Episode 102: Adjuvant therapy in melanoma – how it will help inform the renal community

Dr. James Larkin describes learning from adjuvant immune checkpoint inhibitors in melanoma.

 

Tom:
I’m joined today by my great friend, James Larkin. I’m with Brian as well, of course, which is less exciting. Because Brian and I have been doing this together for a while, but James, you haven’t been with us before. Thanks so much for joining us today. What we’d like you to do, we always get people to introduce themselves because we sometimes struggle with that. And then what I was keen to do was just talk a little bit about this upcoming issue around the adjuvant pembrolizumab, renal cancer space, and actually what we can learn potentially from the melanoma data that’s come out previously?

James:
Okay. Well, first of all, thanks for the invite. Introduction, I’m the medical oncologist at the Royal Marsden in London and I spend half my time treating melanoma and then the other half treating kidney cancer. And then I guess, straight onto adjuvant pembrolizumab and kidney cancer, we’ll, we have a press release at the moment at the time of discussion. So we don’t know what the hazard ratio is. And that’s obviously a critical question. I guess in melanoma, we’ve had data now for three or four years for adjuvant treatment. So, that’s basically stage three melanoma-involved lymphnodes.

James:
And I guess the first thing to say is there’s a massive health warning here, talking about melanoma and kidney cancer at the same time. And kind of a maybe it’ll, maybe not, person to that is the fact that targeted treatment in melanoma has a clear benefit in the adjuvant setting. So, that’s [inaudible 00:02:06] targeted treatment. With what looked like comparable hazard ratios with checkpoint inhibitor therapies. So we don’t know, but I guess we’re not necessarily anticipating the kind of comparable efficacy shall we say in kidney cancer, given the experience of the last few years with adjuvant targeted treatment and kidney cancer. So that’s kind of one thing to say upfront, I think. Do you want me to keep talking?

Tom:
James-

James:
You’re going to ask me some questions? Go ahead.

Tom:
Yeah, I am James. So the first question I wanted to ask there was what is the absolute benefit of adjuvant pembrolizumab or nivolumab? Is it a progression-free survival benefit in melanoma, or is it just a progression free or is it progression and overall survival?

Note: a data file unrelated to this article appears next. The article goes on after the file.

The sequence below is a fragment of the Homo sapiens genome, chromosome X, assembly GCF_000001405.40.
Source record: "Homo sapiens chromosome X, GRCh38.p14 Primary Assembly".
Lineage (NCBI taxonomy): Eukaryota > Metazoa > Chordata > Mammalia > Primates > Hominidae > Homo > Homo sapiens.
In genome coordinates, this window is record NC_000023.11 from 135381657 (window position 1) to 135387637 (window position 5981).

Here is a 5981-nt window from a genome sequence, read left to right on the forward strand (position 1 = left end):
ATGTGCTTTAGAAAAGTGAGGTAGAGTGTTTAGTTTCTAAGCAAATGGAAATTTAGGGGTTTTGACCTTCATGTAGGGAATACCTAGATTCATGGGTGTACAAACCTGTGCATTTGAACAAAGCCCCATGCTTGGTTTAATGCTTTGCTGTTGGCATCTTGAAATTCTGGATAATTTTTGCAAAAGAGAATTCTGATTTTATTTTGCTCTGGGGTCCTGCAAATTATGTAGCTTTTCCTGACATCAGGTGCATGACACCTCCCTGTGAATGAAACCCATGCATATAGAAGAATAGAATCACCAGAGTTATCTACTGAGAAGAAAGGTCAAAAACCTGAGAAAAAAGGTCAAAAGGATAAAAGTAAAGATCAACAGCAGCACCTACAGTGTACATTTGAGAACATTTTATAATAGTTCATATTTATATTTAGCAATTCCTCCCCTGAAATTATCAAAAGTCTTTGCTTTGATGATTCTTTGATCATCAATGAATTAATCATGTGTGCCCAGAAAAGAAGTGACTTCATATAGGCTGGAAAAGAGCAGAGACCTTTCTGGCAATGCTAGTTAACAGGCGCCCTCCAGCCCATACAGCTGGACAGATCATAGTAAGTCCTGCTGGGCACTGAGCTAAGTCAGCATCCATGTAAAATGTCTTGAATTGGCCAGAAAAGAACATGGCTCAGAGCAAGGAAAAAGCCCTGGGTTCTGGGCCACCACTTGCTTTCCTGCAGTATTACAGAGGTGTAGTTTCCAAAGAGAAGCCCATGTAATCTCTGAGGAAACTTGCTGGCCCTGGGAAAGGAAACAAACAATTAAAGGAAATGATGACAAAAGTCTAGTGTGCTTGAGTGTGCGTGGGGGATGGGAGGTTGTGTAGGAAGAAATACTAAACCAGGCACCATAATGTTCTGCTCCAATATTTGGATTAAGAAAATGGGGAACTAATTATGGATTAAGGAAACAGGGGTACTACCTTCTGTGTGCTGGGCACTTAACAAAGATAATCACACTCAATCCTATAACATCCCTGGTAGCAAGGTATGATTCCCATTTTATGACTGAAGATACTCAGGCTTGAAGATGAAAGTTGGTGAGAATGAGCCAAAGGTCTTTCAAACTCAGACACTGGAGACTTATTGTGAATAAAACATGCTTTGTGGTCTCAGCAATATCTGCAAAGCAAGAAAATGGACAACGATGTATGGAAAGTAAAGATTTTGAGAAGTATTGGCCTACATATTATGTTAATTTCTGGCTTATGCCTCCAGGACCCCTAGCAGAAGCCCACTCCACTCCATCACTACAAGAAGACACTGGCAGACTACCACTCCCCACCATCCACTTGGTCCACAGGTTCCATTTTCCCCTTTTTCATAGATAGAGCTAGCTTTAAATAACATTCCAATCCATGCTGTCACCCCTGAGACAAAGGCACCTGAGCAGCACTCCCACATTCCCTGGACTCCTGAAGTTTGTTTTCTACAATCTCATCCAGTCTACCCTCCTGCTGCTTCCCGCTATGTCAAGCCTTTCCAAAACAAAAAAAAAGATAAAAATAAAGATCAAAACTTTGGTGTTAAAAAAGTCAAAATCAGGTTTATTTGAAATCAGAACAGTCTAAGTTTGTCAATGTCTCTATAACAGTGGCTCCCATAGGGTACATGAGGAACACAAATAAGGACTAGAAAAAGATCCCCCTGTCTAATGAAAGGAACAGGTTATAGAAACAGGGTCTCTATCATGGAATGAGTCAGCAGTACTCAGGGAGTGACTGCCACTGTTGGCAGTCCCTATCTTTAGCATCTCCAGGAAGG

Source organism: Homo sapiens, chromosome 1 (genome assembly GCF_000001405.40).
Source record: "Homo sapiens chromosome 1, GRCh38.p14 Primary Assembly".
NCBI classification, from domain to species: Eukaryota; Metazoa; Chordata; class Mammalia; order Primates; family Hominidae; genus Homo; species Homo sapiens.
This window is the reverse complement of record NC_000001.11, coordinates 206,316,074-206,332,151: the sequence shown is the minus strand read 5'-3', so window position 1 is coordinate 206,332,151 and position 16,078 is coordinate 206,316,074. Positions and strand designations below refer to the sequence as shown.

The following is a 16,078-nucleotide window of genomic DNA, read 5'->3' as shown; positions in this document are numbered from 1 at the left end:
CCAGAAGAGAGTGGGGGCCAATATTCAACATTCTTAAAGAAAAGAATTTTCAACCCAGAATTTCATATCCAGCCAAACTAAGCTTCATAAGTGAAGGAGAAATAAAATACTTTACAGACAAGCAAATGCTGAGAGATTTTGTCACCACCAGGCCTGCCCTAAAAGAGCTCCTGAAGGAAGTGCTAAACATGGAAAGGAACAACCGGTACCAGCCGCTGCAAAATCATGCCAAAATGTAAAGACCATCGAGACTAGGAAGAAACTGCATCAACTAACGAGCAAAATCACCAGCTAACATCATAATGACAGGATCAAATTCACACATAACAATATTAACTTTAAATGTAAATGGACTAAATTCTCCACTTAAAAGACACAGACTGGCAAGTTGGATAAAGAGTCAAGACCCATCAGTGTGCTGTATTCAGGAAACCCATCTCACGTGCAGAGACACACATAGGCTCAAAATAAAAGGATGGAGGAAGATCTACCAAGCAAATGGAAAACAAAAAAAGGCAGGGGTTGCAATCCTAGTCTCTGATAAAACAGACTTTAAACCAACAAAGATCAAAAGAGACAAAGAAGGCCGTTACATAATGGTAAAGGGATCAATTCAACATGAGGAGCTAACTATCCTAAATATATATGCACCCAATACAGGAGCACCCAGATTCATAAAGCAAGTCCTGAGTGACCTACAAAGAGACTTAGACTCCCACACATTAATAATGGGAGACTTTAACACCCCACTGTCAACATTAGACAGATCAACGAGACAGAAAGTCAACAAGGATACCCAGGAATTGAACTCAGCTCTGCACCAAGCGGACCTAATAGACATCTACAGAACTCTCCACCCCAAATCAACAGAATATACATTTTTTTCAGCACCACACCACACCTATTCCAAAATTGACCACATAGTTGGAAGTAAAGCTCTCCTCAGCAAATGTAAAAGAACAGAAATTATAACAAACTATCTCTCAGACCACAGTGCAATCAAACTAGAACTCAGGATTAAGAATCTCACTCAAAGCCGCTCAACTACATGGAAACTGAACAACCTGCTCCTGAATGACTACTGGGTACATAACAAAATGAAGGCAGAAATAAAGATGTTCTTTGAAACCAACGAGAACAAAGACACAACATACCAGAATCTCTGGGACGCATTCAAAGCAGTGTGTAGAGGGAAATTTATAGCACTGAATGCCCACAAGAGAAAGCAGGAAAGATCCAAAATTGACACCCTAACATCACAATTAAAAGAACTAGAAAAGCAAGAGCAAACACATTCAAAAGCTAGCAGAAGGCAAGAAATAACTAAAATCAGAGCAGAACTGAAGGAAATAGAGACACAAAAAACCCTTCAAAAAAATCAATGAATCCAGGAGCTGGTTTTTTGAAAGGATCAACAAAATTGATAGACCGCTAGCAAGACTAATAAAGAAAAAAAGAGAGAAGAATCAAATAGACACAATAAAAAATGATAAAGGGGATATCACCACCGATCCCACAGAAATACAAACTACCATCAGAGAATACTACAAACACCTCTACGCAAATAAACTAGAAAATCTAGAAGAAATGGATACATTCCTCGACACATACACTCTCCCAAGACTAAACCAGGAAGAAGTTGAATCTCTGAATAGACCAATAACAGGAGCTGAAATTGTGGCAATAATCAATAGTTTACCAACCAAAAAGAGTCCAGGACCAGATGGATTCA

James:
Yes, this is the crux of it, I think. But if you look at the hazard ratios for relapse-free survival, it’s around about 0.5, maybe slightly north of that. Actually for targeted therapy and for checkpoint inhibited therapy. And we don’t yet have evidence of an overall survival benefit in melanoma with about four years of follow-up, something like that. But there is a slight caveat to that in melanoma. And I’ll just explain that, which is the sort of background in melanoma is that the first sort of modern effective adjuvant treatment was actually ipimonotherapy at a dose of 10 milligrams per kilogram.

James:
So that’s a higher dose than we’re used to obviously. And that trial, which reported a few years ago now showed a benefit for relapse re-survival hazard ratio about 0.7, that kind of thing. And a benefit for OS. This is in comparison with the placebo. But the catch there was that trial was done at a time when there was no effective treatment for metastatic disease. And obviously that’s changed now in melanoma. And of course it’s different in kidney cancer. So, to some extent, some of the data we have at the moment we’re slightly extrapolating from that. But to date, we still don’t have evidence of OS benefit for say [crosstalk 00:04:03].

Tom:
How long did the adjuvant ipi OS benefit take to materialize?

James:
Well, what I’m quoting there is a sort of five year follow up. So, that’s exactly it. You need to wait a long time.

Tom:
James, what is the overall survival benefit for ipi versus placebo?

James:
Yeah, it’s around about the same. So we’re talking about 0.7. So then absolute difference at five years, you’re talking about sort of nine, 10%, that kind of ballpark.

Tom:
Okay.

James:
And I think the other thing you have to say here is that ipi 10 is a pretty toxic treatment. The FDA approved it, the EMA didn’t. And I think this comes back to one of the critical issues for adjuvant treatment. And actually, while I think of it. A big question we have in melanoma is that stage three melanoma is quite a broad church. You’ve got some people at one end, very high risk of relapse with stage four. You’ve got other people at the other end and they’ve had sentinel node biopsy. They’ve got microscopic nodal involvement. A lot of those people will be cured already.

Tom:
So, what is that range of risk?

James: